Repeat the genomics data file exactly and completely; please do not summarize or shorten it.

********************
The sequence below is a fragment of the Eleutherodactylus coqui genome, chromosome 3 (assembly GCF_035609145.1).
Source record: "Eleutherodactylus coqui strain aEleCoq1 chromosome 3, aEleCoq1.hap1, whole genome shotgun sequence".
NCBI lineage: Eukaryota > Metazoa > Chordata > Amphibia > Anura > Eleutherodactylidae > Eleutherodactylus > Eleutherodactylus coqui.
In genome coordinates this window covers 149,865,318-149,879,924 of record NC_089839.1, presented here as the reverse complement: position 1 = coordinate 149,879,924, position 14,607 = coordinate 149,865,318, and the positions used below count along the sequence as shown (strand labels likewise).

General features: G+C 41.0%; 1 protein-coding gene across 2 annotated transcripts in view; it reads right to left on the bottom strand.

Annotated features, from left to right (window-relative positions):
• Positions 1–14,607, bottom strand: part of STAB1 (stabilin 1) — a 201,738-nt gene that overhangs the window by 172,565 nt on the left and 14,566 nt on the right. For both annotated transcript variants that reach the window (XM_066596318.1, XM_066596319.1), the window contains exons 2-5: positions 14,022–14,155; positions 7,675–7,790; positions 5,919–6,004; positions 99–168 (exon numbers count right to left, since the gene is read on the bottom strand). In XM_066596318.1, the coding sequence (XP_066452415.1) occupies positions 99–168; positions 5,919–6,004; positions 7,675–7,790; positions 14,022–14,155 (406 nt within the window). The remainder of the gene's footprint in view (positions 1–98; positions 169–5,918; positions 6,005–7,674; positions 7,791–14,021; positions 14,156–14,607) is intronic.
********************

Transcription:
The sequence below is a fragment of the Eleutherodactylus coqui genome, chromosome 3 (assembly GCF_035609145.1).
Source record: "Eleutherodactylus coqui strain aEleCoq1 chromosome 3, aEleCoq1.hap1, whole genome shotgun sequence".
NCBI lineage: Eukaryota > Metazoa > Chordata > Amphibia > Anura > Eleutherodactylidae > Eleutherodactylus > Eleutherodactylus coqui.
In genome coordinates this window covers 149,865,318-149,879,924 of record NC_089839.1, presented here as the reverse complement: position 1 = coordinate 149,879,924, position 14,607 = coordinate 149,865,318, and the positions used below count along the sequence as shown (strand labels likewise).

General features: G+C 41.0%; 1 protein-coding gene across 2 annotated transcripts in view; it reads right to left on the bottom strand.

Annotated features, from left to right (window-relative positions):
• Positions 1–14,607, bottom strand: part of STAB1 (stabilin 1) — a 201,738-nt gene that overhangs the window by 172,565 nt on the left and 14,566 nt on the right. For both annotated transcript variants that reach the window (XM_066596318.1, XM_066596319.1), the window contains exons 2-5: positions 14,022–14,155; positions 7,675–7,790; positions 5,919–6,004; positions 99–168 (exon numbers count right to left, since the gene is read on the bottom strand). In XM_066596318.1, the coding sequence (XP_066452415.1) occupies positions 99–168; positions 5,919–6,004; positions 7,675–7,790; positions 14,022–14,155 (406 nt within the window). The remainder of the gene's footprint in view (positions 1–98; positions 169–5,918; positions 6,005–7,674; positions 7,791–14,021; positions 14,156–14,607) is intronic.